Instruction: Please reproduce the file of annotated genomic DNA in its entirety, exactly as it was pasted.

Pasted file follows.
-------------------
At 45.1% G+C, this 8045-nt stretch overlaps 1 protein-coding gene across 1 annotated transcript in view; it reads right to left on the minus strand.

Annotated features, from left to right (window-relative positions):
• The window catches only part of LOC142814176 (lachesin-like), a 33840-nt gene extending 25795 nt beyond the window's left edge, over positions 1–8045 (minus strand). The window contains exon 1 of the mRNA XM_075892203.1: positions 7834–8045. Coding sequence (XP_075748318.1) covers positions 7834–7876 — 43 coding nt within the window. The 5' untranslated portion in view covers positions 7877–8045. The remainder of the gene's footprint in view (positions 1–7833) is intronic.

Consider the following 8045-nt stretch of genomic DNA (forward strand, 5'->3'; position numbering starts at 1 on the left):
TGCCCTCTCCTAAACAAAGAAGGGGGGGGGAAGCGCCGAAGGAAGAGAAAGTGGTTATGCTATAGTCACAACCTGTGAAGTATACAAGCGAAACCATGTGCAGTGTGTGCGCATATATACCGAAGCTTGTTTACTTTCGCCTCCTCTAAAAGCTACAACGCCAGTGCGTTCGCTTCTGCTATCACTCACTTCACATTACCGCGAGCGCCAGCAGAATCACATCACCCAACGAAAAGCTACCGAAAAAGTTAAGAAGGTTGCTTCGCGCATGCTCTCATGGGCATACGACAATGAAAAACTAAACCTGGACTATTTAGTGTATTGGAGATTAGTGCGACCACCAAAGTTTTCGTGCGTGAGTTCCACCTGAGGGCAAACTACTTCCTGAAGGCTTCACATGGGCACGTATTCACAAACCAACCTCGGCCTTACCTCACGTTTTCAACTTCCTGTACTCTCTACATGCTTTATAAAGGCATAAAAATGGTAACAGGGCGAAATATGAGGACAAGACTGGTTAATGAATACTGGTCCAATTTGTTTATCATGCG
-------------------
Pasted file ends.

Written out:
At 45.1% G+C, this 8045-nt stretch overlaps 1 protein-coding gene across 1 annotated transcript in view; it reads right to left on the minus strand.

Annotated features, from left to right (window-relative positions):
• The window catches only part of LOC142814176 (lachesin-like), a 33840-nt gene extending 25795 nt beyond the window's left edge, over positions 1–8045 (minus strand). The window contains exon 1 of the mRNA XM_075892203.1: positions 7834–8045. Coding sequence (XP_075748318.1) covers positions 7834–7876 — 43 coding nt within the window. The 5' untranslated portion in view covers positions 7877–8045. The remainder of the gene's footprint in view (positions 1–7833) is intronic.

Consider the following 8045-nt stretch of genomic DNA (forward strand, 5'->3'; position numbering starts at 1 on the left):
TGCCCTCTCCTAAACAAAGAAGGGGGGGGGAAGCGCCGAAGGAAGAGAAAGTGGTTATGCTATAGTCACAACCTGTGAAGTATACAAGCGAAACCATGTGCAGTGTGTGCGCATATATACCGAAGCTTGTTTACTTTCGCCTCCTCTAAAAGCTACAACGCCAGTGCGTTCGCTTCTGCTATCACTCACTTCACATTACCGCGAGCGCCAGCAGAATCACATCACCCAACGAAAAGCTACCGAAAAAGTTAAGAAGGTTGCTTCGCGCATGCTCTCATGGGCATACGACAATGAAAAACTAAACCTGGACTATTTAGTGTATTGGAGATTAGTGCGACCACCAAAGTTTTCGTGCGTGAGTTCCACCTGAGGGCAAACTACTTCCTGAAGGCTTCACATGGGCACGTATTCACAAACCAACCTCGGCCTTACCTCACGTTTTCAACTTCCTGTACTCTCTACATGCTTTATAAAGGCATAAAAATGGTAACAGGGCGAAATATGAGGACAAGACTGGTTAATGAATACTGGTCCAATTTGTTTATCATGCG